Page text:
When Jurassic Park was released in 1993, moviegoers marveled at how the dinosaurs looked, but many of them never thought to marvel at what the dinosaurs sounded like. The mournful song of the Brachiosaurus, the barks and snarls of the Velociraptors, and the thunderous roar of the T. rex: somehow they all just felt inevitable.
“Of course, we don’t really know what a dinosaur sounds like,” says sound designer Al Nelson, who developed a range of new dinosaur sounds for the new film Jurassic World. “But afterJurassic Park, it felt like we did. When you see the T. rex open its mouth and do that bellow, you are convinced.”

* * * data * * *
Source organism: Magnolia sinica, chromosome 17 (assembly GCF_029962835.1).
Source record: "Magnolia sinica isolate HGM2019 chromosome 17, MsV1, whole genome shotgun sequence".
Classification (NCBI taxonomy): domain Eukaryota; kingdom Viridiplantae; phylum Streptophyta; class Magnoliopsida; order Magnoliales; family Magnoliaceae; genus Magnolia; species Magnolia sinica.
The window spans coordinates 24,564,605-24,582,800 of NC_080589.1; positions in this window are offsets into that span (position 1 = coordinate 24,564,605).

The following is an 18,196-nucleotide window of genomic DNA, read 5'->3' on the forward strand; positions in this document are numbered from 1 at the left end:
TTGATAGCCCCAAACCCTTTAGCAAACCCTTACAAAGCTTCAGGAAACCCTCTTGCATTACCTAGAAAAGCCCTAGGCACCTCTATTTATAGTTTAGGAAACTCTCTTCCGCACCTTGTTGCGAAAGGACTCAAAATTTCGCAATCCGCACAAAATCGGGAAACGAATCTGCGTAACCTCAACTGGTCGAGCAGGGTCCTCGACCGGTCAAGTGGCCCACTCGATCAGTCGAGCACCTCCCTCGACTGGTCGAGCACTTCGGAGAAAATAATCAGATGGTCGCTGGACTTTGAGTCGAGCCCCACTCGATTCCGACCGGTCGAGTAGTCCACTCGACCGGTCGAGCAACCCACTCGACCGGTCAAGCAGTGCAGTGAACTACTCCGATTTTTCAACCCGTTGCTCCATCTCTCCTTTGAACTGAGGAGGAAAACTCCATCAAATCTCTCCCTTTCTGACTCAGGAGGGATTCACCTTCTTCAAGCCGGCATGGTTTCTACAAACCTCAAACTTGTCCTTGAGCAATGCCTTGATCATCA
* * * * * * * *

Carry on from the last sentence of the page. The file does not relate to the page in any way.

Reptiles not being especially renowned for their vocal expressiveness, Nelson is the first to admit that dinosaurs probably didn’t sound like they do in any of the Jurassic Park movies. But he and the team at Lucasfilm’s Skywalker Sound weren’t striving for scientific accuracy, and weren’t on the first film, either. “To be honest, that might have been very interesting, but much of what we’re trying to do is to create something that is believable but also has emotional context and personality. In our case, authenticity comes down to whether you believe that the creature you see sounds like it does.”
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